50% Majority consensus tree and extended majority consensus tree
The 50% majority consensus tree is a tree constructed so that it contains all of the clades that occur in at least 50% of the trees in the posterior distribution. In other words it contains only the clades that have a posterior probability of >= 50%. The extended majority tree is a fully resolved consensus tree where the remaining clades are selected in order of decreasing posterior probability, under the constraint that each newly selected clade be compatible with all clades already selected. It should be noted that it is quite possible for the majority consensus tree to be a tree topology that has never been sampled and in certain situations it might be a tree topology with relatively low probability, although it will have many features that have quite high probability.
‘Maximum clade credibility’ - MCC tree
A natural candidate for a point estimate is the tree with the maximum product of the posterior clade probabilities. To the extent that the posterior probabilities of different clades are additive, this definition is an estimate of the total probability of the given tree topology (i.e. it provides a way of estimating the
maximum a posteriori tree topology, see below). This is referred to as the
maximum clade credibility or MCC tree. This is the summary tree produced by BEAST’s
‘Maximum a posteriori’ - MAP tree
The use of the term
maximum a posteriori (MAP) tree has been often misused in the literature. It has sometimes been used to describe the tree associated with the sampled state in the MCMC chain that has the highest posterior probability density. This is problematic, because the sampled state with the highest posterior probability density may just happen to have extremely good branch lengths on an otherwise fairly average tree topology. A better definition of the MAP tree topology is the tree topology that has the greatest posterior probability, averaged over all branch lengths and substitution parameter values. For data sets that are very well resolved, or have a small number of taxa, this is easily calculated by just determining which tree topology has been sampled the most often in the chain. However for large data sets it is quite possible that every sampled tree has a unique topology. In this case, the estimated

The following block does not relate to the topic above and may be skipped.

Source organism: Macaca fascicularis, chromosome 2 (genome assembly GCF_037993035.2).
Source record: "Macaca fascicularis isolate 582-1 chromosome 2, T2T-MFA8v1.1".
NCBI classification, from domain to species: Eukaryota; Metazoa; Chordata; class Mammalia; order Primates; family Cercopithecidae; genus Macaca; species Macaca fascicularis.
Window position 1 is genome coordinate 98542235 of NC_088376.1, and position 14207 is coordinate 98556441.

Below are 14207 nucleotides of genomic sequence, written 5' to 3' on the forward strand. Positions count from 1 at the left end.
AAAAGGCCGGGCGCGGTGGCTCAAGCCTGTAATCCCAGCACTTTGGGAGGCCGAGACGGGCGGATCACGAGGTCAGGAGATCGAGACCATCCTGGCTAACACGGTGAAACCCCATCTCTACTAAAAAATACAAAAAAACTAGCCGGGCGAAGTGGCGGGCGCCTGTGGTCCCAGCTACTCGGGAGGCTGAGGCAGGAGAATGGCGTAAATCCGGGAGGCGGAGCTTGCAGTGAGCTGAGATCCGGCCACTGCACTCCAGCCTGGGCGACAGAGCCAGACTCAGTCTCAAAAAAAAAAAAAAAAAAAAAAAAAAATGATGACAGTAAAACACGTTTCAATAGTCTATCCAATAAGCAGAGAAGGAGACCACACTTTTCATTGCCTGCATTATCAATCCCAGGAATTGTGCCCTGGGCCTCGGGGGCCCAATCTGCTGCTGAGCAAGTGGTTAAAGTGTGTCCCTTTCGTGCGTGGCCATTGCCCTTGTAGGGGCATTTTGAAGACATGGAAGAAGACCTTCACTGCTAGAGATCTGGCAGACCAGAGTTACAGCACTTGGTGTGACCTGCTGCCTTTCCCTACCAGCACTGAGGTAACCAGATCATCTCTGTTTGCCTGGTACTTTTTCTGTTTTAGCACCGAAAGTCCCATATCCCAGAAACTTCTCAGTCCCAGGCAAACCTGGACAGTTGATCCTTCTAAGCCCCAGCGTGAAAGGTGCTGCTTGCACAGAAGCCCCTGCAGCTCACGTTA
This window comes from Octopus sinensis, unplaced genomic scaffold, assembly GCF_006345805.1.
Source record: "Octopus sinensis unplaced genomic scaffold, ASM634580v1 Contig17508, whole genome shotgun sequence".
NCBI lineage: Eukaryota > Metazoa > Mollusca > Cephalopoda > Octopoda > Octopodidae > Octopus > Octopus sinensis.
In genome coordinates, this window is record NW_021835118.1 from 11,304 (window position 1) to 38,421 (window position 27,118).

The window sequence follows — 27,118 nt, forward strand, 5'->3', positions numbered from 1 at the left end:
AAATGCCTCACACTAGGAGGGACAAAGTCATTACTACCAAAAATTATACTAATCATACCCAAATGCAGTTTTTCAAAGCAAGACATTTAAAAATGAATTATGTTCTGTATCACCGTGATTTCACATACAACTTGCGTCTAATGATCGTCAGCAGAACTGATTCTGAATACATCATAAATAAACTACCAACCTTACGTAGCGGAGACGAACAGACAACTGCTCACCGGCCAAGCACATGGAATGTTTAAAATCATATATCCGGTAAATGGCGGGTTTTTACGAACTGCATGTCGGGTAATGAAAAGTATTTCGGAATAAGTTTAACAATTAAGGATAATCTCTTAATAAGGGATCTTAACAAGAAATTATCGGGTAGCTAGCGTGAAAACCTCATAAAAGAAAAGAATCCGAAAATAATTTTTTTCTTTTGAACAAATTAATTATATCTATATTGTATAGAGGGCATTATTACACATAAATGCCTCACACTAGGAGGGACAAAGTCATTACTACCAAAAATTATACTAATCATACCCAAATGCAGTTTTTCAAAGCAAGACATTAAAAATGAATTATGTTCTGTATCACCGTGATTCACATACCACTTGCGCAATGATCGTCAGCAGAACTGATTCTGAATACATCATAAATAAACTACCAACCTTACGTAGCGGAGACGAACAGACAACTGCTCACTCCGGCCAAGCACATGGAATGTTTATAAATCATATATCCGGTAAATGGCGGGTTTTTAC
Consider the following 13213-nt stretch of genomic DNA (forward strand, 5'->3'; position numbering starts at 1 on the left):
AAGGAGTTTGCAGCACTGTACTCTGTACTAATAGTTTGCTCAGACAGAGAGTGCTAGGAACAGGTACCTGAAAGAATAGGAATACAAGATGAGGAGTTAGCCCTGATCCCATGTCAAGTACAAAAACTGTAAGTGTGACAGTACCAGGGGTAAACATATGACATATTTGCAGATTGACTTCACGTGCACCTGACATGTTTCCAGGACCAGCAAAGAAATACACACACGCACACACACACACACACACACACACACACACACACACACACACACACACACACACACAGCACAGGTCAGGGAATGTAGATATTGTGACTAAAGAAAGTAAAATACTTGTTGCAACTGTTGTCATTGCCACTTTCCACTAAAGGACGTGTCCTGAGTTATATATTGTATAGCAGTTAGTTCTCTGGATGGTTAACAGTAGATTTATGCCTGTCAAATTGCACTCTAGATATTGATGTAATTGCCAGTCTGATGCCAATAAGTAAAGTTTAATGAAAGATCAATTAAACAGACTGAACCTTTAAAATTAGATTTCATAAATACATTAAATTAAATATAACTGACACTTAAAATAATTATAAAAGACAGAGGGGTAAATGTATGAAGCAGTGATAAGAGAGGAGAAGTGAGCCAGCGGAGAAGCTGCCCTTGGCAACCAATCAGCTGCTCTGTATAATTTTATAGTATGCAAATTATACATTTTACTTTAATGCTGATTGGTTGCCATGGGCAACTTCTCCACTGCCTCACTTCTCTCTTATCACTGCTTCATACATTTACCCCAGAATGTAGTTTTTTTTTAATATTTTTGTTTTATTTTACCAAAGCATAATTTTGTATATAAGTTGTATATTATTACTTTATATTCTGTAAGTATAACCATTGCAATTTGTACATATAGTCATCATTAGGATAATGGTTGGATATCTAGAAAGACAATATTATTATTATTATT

maximum clade credibility tree above can be used.
To define a median tree, you must first define a metric on tree space. This turns out to be quite a difficult thing to do, but there are number of candidate metrics described in the literature. If you can visualize the trees in your posterior sample as a cluster of points in a high-dimensional space, then the median tree is the tree in the middle of the cluster - the median tree has the shortest average distance to the other trees in the posterior distribution. With a metric defined (say the Robinson-Foulds distance), a candidate for the median tree would be the tree in your posterior sample that has the minimum mean distance to the other trees in the sample. (see http://en.wikipedia.org/wiki/Geometric_median).
95% Credible Set
For data sets that are very well resolved, you might consider reporting not a single tree, but the smallest set of all tree topologies that accounts for 95% of the posterior probability. This is known as the 95% credible set of tree topologies. The Maximum Credible Tree criterion could also be used to obtain an approximate x% credible set for small x.
Once you have the decided on the tree topology or topologies that best summarize(s) your Bayesian phylogenetic analysis, the next question is what divergence times (node heights) to report. One obvious solution is to report the mean (or median) node height for each of the clades in the summary tree. This is especially suitable for the majority consensus tree and the maximum clade credibility tree (however defined). For the median tree, it should be noted that some metrics (i.e. those that take account of branch lengths and topology) allow for a single tree in the sample to be chosen that has the median topology and branch lengths. Likewise, if the ‘MAP’ sampled state is the chosen tree topology, then the associated branch lengths of the chosen state can be reported. It should be noted that for a given topology, the mean height of a node could be older than its ancestor’s mean height resulting in negative branch lengths.